An article makes its way around social media every year during summer. It details the differences between a vacation and a trip when you’re traveling with young children. It was so true that I laughed heartily as I read it the first time.
With the knowledge that our beach “vacation” was actually a trip (save for the two days Grammy joined us and my husband and I actually ate some full meals sitting down), my husband and two daughters packed our bags and traveled to Hilton Head, S.C., for a week.
We were expecting to take a little break from our daily routines, as anyone hopes to, on our trip. And the news in our world had been heavy. We’d just walked through the first days of grief from the shooting in Orlando and great loss of life in Istanbul and Baghdad. One afternoon while the girls were napping, exhausted from their morning of beach play, I came across this poem by Warsan Shire:
“later that night
I held an atlas in my lap
Ran my fingers across the whole world
Where does it hurt?
This poem rang through my head. It’s so true. There was and is a great grief hanging over our world. There is this deep sadness and pain throughout our world.
And we feel it. Sometimes it is ours directly and sometimes indirectly. But when we are paying attention, we feel it. And it can feel hopeless. Even when we know and believe in hope.
We all went out to dinner our last night at the beach. Waiting outside to enter the restaurant, my soon to be three-year-old, a preacher’s kid through and through, was playing with Bible trivia cards. She promptly walked up to a woman and showed them to her. It turns out, my daughter had naturally gravitated to another minister who was excited to play the game with her. (My daughter’s version of game is naming the characters on the nativity scene on the front and paying no mind to the trivia questions).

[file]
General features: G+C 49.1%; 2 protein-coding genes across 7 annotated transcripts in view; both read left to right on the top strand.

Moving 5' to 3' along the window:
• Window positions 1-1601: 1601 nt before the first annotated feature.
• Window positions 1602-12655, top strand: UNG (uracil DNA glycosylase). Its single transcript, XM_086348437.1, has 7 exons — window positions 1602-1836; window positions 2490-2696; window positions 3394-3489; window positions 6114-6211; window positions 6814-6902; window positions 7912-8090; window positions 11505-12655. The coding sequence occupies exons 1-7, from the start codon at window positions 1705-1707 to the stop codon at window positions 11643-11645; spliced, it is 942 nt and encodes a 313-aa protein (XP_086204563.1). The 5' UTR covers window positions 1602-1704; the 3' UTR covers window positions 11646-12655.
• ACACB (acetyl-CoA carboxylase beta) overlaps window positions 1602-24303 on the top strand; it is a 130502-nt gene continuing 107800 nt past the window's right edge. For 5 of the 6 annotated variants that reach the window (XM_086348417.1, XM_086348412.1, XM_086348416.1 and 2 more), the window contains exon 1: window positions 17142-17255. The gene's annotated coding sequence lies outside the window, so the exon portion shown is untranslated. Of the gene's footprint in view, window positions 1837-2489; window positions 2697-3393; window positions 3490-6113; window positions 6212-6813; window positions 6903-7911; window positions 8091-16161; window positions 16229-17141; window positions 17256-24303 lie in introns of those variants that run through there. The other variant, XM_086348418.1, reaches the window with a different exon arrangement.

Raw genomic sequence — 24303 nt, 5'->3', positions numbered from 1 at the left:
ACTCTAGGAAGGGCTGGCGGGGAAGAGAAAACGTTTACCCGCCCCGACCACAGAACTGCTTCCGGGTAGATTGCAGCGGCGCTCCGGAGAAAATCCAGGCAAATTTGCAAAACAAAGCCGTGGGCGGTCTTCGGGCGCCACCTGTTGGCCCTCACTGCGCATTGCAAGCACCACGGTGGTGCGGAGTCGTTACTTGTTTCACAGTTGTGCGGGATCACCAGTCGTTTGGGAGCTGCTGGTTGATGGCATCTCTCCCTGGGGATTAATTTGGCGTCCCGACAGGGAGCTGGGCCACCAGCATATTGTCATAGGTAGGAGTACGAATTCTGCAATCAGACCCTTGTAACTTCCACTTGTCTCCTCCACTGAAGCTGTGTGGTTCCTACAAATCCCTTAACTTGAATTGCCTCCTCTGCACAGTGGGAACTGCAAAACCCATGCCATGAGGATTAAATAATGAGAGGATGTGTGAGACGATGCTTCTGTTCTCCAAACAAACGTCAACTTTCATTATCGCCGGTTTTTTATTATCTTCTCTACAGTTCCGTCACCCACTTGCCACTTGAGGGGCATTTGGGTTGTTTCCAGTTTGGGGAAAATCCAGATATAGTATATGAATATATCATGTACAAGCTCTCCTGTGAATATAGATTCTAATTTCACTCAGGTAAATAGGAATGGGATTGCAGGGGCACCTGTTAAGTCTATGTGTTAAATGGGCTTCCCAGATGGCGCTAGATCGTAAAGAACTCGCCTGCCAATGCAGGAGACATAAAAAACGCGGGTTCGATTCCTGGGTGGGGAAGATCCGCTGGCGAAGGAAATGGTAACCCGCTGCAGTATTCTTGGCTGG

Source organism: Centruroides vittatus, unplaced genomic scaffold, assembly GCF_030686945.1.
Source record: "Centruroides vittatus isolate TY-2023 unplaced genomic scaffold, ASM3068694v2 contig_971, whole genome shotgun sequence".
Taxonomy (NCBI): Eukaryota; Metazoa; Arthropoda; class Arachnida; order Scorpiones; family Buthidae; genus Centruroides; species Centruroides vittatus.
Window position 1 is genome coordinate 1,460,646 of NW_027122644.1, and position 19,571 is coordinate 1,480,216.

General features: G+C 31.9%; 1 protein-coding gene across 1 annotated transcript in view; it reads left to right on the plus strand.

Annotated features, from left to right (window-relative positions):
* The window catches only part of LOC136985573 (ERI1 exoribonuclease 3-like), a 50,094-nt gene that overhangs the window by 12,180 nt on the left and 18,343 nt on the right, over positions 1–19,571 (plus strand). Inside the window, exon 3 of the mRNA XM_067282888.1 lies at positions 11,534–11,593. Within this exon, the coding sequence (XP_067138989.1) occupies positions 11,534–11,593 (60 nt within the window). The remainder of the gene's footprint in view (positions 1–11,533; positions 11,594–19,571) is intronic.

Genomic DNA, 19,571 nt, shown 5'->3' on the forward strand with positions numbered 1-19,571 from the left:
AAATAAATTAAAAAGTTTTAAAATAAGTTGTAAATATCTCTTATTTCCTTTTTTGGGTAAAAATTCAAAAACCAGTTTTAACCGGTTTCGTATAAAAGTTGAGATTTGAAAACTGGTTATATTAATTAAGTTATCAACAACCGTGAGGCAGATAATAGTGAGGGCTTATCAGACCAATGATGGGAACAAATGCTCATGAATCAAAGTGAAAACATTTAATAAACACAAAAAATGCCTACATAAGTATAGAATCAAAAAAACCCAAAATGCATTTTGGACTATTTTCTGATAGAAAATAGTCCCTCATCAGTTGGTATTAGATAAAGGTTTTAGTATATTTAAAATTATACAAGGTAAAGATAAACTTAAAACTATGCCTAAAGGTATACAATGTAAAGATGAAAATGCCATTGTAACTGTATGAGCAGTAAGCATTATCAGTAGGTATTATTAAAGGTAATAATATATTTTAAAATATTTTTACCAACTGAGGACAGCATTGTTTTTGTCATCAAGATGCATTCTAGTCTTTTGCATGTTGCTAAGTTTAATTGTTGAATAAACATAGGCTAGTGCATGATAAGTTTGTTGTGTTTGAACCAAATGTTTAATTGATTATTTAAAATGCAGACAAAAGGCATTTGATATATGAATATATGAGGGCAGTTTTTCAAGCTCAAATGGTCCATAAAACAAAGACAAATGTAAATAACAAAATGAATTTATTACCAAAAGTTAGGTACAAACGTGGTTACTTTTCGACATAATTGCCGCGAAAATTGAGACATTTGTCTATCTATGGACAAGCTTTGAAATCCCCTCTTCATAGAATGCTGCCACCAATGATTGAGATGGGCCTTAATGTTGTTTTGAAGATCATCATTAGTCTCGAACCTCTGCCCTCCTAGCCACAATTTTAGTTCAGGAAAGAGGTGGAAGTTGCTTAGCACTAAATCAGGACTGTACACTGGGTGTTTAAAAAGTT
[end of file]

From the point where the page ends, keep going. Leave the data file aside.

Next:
As she and her new friend played the game, the sky opened and it started pouring. Her new friend said to her as we all went to our tables, “Lydia, remember you are loved by God.” Lydia said, “so are you!” We smiled and parted ways.
The rain poured as we ate our seafood. When we came out, the rain stopped as suddenly as it had started and a beautiful rainbow stretched over the water of the inlet. Lydia was overjoyed to see her first rainbow in person.
She jumped up and down and loudly proclaimed, “Mommy, that’s my first rainbow I see. That means God loves everyone, everywhere! God loves the whole world!”
At the end of our trip, that was the hope-filled benediction I needed to hear. Some words of healing from the mouth of an almost three-year-old—that especially in the places where it hurts, the love of God is there too.
We return again and again to our calling to be the people of God who hope and love in ways that seem impossible. But we do it. And we work for justice and for peace. We must.
Indeed, God loves everyone.
Rev. Leah Grundset Davis is the communications specialist for the Alliance of Baptists. She lives in Bristow, Va., with her husband John, daughters Lydia and Sadie Pearl and dog, Moses.